Patterns and Design
Comparing Design Research Approaches
Like the Contextual Design process, the Clements & Samara process involves preliminary representations of work, initial design, prototyping, and user testing. Both processes are iterative. Both processes include the design or redesign of the context in which the software is used.
Unlike the Contextual Design process, the Clements & Samara process was explicitly created for the development of classroom learning materials.
Initial data gathering for Contextual Design consists of an ethnographic examination of the work place. Ethnographers try to gain an understanding of the work that's done and areas where problems arise through observation and in situ interviews. Concrete observations and problems are used as reference points for a cross-functional design team that represent major stakeholders. For example, a team might include a student, a teacher, a curriculum developer, a software developer, a domain expert, and a researcher in learning or pedagogy. Depending on the scope of the design project, the team might include other stakeholders like parents or publishers. The team builds a shared understanding of the existing process and then design or redesign efforts begin.
For Clements & Samara, preliminary data gathering includes definition of curriculum goals and modeling of child's knowledge and learning.
Currently, I know very little about the Clements & Samara process. I like the Contextual Design techniques of in situ interviews and building a common, cross-functional understanding of the work that goes on in classrooms through reference to specific classroom situations. Both these techniques follow the Montessori idea of using concretes to construct understanding. In her writings, Montessori referred to the layout and activities of particular traditional classrooms. Did she conduct observations in traditional classrooms?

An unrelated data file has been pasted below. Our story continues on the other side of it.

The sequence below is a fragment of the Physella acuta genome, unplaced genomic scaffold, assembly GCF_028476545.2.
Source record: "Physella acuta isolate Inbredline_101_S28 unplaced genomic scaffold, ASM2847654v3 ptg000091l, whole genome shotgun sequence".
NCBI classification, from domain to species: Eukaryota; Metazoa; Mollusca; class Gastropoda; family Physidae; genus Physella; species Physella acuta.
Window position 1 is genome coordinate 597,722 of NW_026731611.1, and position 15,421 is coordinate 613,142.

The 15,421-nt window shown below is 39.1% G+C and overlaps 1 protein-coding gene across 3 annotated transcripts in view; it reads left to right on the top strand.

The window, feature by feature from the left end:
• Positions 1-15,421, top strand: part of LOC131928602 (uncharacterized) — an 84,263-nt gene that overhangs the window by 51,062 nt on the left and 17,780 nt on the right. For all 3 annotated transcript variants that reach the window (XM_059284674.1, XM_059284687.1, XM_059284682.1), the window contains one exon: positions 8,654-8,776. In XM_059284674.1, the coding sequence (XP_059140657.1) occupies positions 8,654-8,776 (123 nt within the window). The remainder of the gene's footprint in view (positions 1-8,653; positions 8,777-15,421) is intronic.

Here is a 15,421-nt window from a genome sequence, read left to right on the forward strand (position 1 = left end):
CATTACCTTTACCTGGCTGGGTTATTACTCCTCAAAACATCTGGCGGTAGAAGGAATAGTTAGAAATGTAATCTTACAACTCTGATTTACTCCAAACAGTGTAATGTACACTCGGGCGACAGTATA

There are a couple of areas where Contextual Design might need to be modified to suit design for learning environments. (1) Depending on the learning environment, the work that matters most may be more or less visible. A thorough understanding of the student's work may require Piagetian interviews or some other approach that reveals student work that cannot be readily observed in the classroom. In Montessori classrooms, such interviews could be done in situ. (2) It is not readily evident from classroom observation which subject areas and subareas most need representation in the classroom. Both of these areas are steps in the Clements & Samara process.
A benefit of designing specifically for a Montessori classroom is that I can develop in small, tight iterations. I don't need to develop an entire curriculum at once. I can develop, deploy and test an activity (or small set of activities) at a time, knowing that it fits into a wider curriculum that is well tested and widely used.